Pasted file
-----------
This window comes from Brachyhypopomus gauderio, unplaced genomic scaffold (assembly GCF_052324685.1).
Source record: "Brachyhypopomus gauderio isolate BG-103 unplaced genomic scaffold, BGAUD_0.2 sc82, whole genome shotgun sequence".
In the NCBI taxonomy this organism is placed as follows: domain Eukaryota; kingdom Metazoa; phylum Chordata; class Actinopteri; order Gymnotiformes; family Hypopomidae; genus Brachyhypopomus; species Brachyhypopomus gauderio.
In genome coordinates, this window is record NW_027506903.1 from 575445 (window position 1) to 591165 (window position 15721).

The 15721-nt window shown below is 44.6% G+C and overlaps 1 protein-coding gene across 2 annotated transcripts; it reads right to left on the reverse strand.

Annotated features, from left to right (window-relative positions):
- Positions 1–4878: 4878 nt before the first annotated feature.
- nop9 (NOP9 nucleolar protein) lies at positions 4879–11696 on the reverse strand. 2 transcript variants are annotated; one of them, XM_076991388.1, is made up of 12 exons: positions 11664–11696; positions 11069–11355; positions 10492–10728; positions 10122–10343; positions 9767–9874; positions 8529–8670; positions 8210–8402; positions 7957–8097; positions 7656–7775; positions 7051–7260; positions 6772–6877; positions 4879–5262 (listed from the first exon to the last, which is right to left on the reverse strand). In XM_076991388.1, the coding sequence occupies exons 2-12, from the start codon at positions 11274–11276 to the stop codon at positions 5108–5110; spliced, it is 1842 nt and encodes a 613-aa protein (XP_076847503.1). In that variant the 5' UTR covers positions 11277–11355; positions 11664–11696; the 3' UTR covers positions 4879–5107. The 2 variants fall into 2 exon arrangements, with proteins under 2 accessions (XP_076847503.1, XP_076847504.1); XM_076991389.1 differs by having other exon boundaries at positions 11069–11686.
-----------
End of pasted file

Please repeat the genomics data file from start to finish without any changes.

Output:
This window comes from Brachyhypopomus gauderio, unplaced genomic scaffold (assembly GCF_052324685.1).
Source record: "Brachyhypopomus gauderio isolate BG-103 unplaced genomic scaffold, BGAUD_0.2 sc82, whole genome shotgun sequence".
In the NCBI taxonomy this organism is placed as follows: domain Eukaryota; kingdom Metazoa; phylum Chordata; class Actinopteri; order Gymnotiformes; family Hypopomidae; genus Brachyhypopomus; species Brachyhypopomus gauderio.
In genome coordinates, this window is record NW_027506903.1 from 575445 (window position 1) to 591165 (window position 15721).

The 15721-nt window shown below is 44.6% G+C and overlaps 1 protein-coding gene across 2 annotated transcripts; it reads right to left on the reverse strand.

Annotated features, from left to right (window-relative positions):
- Positions 1–4878: 4878 nt before the first annotated feature.
- nop9 (NOP9 nucleolar protein) lies at positions 4879–11696 on the reverse strand. 2 transcript variants are annotated; one of them, XM_076991388.1, is made up of 12 exons: positions 11664–11696; positions 11069–11355; positions 10492–10728; positions 10122–10343; positions 9767–9874; positions 8529–8670; positions 8210–8402; positions 7957–8097; positions 7656–7775; positions 7051–7260; positions 6772–6877; positions 4879–5262 (listed from the first exon to the last, which is right to left on the reverse strand). In XM_076991388.1, the coding sequence occupies exons 2-12, from the start codon at positions 11274–11276 to the stop codon at positions 5108–5110; spliced, it is 1842 nt and encodes a 613-aa protein (XP_076847503.1). In that variant the 5' UTR covers positions 11277–11355; positions 11664–11696; the 3' UTR covers positions 4879–5107. The 2 variants fall into 2 exon arrangements, with proteins under 2 accessions (XP_076847503.1, XP_076847504.1); XM_076991389.1 differs by having other exon boundaries at positions 11069–11686.